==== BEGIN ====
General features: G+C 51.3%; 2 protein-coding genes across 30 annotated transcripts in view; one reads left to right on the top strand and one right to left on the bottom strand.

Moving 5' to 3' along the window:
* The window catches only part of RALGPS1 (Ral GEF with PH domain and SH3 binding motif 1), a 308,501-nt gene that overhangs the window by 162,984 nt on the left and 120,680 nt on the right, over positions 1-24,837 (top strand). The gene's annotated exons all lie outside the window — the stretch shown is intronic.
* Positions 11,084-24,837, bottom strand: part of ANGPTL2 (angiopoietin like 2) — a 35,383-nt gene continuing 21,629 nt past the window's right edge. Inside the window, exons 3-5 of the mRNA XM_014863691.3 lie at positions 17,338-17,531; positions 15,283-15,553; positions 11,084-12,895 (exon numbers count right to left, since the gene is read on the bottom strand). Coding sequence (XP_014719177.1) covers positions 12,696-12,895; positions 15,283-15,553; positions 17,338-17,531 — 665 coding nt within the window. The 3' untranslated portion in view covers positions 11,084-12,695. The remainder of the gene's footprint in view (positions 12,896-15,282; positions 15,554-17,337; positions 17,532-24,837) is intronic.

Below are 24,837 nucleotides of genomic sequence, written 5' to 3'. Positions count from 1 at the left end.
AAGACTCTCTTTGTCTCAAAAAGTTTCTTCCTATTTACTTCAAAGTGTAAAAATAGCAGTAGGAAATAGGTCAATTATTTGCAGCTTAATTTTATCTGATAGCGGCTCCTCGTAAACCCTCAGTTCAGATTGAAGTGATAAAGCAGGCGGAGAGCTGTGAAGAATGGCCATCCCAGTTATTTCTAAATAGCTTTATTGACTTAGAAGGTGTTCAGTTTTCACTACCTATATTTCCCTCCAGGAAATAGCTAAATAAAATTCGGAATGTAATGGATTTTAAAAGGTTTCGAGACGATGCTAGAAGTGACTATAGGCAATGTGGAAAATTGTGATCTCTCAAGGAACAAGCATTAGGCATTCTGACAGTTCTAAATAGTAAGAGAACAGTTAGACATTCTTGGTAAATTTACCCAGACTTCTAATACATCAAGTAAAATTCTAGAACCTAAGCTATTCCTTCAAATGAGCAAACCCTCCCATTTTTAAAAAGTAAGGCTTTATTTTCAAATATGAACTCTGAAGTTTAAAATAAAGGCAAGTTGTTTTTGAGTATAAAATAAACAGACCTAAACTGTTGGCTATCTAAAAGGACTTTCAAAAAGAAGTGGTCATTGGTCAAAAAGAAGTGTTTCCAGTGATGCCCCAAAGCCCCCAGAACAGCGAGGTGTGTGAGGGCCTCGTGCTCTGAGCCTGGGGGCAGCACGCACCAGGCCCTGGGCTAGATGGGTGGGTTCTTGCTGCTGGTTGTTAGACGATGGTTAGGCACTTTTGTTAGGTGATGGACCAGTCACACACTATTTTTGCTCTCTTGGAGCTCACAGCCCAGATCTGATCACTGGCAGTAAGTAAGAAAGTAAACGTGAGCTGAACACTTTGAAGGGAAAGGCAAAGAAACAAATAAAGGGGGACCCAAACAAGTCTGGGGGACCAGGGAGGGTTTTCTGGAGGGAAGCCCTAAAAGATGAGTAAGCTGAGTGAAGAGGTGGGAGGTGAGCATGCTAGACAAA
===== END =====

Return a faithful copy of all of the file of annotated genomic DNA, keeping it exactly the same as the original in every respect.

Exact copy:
General features: G+C 51.3%; 2 protein-coding genes across 30 annotated transcripts in view; one reads left to right on the top strand and one right to left on the bottom strand.

Moving 5' to 3' along the window:
* The window catches only part of RALGPS1 (Ral GEF with PH domain and SH3 binding motif 1), a 308,501-nt gene that overhangs the window by 162,984 nt on the left and 120,680 nt on the right, over positions 1-24,837 (top strand). The gene's annotated exons all lie outside the window — the stretch shown is intronic.
* Positions 11,084-24,837, bottom strand: part of ANGPTL2 (angiopoietin like 2) — a 35,383-nt gene continuing 21,629 nt past the window's right edge. Inside the window, exons 3-5 of the mRNA XM_014863691.3 lie at positions 17,338-17,531; positions 15,283-15,553; positions 11,084-12,895 (exon numbers count right to left, since the gene is read on the bottom strand). Coding sequence (XP_014719177.1) covers positions 12,696-12,895; positions 15,283-15,553; positions 17,338-17,531 — 665 coding nt within the window. The 3' untranslated portion in view covers positions 11,084-12,695. The remainder of the gene's footprint in view (positions 12,896-15,282; positions 15,554-17,337; positions 17,532-24,837) is intronic.

Below are 24,837 nucleotides of genomic sequence, written 5' to 3'. Positions count from 1 at the left end.
AAGACTCTCTTTGTCTCAAAAAGTTTCTTCCTATTTACTTCAAAGTGTAAAAATAGCAGTAGGAAATAGGTCAATTATTTGCAGCTTAATTTTATCTGATAGCGGCTCCTCGTAAACCCTCAGTTCAGATTGAAGTGATAAAGCAGGCGGAGAGCTGTGAAGAATGGCCATCCCAGTTATTTCTAAATAGCTTTATTGACTTAGAAGGTGTTCAGTTTTCACTACCTATATTTCCCTCCAGGAAATAGCTAAATAAAATTCGGAATGTAATGGATTTTAAAAGGTTTCGAGACGATGCTAGAAGTGACTATAGGCAATGTGGAAAATTGTGATCTCTCAAGGAACAAGCATTAGGCATTCTGACAGTTCTAAATAGTAAGAGAACAGTTAGACATTCTTGGTAAATTTACCCAGACTTCTAATACATCAAGTAAAATTCTAGAACCTAAGCTATTCCTTCAAATGAGCAAACCCTCCCATTTTTAAAAAGTAAGGCTTTATTTTCAAATATGAACTCTGAAGTTTAAAATAAAGGCAAGTTGTTTTTGAGTATAAAATAAACAGACCTAAACTGTTGGCTATCTAAAAGGACTTTCAAAAAGAAGTGGTCATTGGTCAAAAAGAAGTGTTTCCAGTGATGCCCCAAAGCCCCCAGAACAGCGAGGTGTGTGAGGGCCTCGTGCTCTGAGCCTGGGGGCAGCACGCACCAGGCCCTGGGCTAGATGGGTGGGTTCTTGCTGCTGGTTGTTAGACGATGGTTAGGCACTTTTGTTAGGTGATGGACCAGTCACACACTATTTTTGCTCTCTTGGAGCTCACAGCCCAGATCTGATCACTGGCAGTAAGTAAGAAAGTAAACGTGAGCTGAACACTTTGAAGGGAAAGGCAAAGAAACAAATAAAGGGGGACCCAAACAAGTCTGGGGGACCAGGGAGGGTTTTCTGGAGGGAAGCCCTAAAAGATGAGTAAGCTGAGTGAAGAGGTGGGAGGTGAGCATGCTAGACAAA